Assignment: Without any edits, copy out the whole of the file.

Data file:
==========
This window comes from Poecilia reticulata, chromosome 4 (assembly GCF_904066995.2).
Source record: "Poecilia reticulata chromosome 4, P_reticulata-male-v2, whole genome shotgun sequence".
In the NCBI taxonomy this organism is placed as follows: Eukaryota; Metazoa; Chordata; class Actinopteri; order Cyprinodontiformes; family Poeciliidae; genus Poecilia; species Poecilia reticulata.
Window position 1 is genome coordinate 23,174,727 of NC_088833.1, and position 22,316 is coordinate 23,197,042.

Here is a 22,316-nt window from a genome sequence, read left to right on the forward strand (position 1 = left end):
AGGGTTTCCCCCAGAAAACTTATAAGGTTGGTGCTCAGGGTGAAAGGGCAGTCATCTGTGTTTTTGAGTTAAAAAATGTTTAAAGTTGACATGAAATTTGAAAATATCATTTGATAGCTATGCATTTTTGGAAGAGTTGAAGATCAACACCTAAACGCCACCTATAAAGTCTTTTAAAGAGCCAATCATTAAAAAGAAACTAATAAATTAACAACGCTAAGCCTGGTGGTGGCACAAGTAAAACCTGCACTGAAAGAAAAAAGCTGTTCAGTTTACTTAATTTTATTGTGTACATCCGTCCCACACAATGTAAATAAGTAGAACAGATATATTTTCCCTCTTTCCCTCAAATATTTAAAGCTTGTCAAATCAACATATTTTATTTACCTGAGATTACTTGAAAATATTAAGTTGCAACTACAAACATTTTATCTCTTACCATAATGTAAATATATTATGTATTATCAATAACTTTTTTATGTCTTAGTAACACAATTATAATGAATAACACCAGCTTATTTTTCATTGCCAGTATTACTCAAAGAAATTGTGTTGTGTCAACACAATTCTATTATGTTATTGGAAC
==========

This window comes from Poecilia reticulata, chromosome 4 (assembly GCF_904066995.2).
Source record: "Poecilia reticulata chromosome 4, P_reticulata-male-v2, whole genome shotgun sequence".
In the NCBI taxonomy this organism is placed as follows: Eukaryota; Metazoa; Chordata; class Actinopteri; order Cyprinodontiformes; family Poeciliidae; genus Poecilia; species Poecilia reticulata.
Window position 1 is genome coordinate 23,174,727 of NC_088833.1, and position 22,316 is coordinate 23,197,042.

Here is a 22,316-nt window from a genome sequence, read left to right on the forward strand (position 1 = left end):
AGGGTTTCCCCCAGAAAACTTATAAGGTTGGTGCTCAGGGTGAAAGGGCAGTCATCTGTGTTTTTGAGTTAAAAAATGTTTAAAGTTGACATGAAATTTGAAAATATCATTTGATAGCTATGCATTTTTGGAAGAGTTGAAGATCAACACCTAAACGCCACCTATAAAGTCTTTTAAAGAGCCAATCATTAAAAAGAAACTAATAAATTAACAACGCTAAGCCTGGTGGTGGCACAAGTAAAACCTGCACTGAAAGAAAAAAGCTGTTCAGTTTACTTAATTTTATTGTGTACATCCGTCCCACACAATGTAAATAAGTAGAACAGATATATTTTCCCTCTTTCCCTCAAATATTTAAAGCTTGTCAAATCAACATATTTTATTTACCTGAGATTACTTGAAAATATTAAGTTGCAACTACAAACATTTTATCTCTTACCATAATGTAAATATATTATGTATTATCAATAACTTTTTTATGTCTTAGTAACACAATTATAATGAATAACACCAGCTTATTTTTCATTGCCAGTATTACTCAAAGAAATTGTGTTGTGTCAACACAATTCTATTATGTTATTGGAAC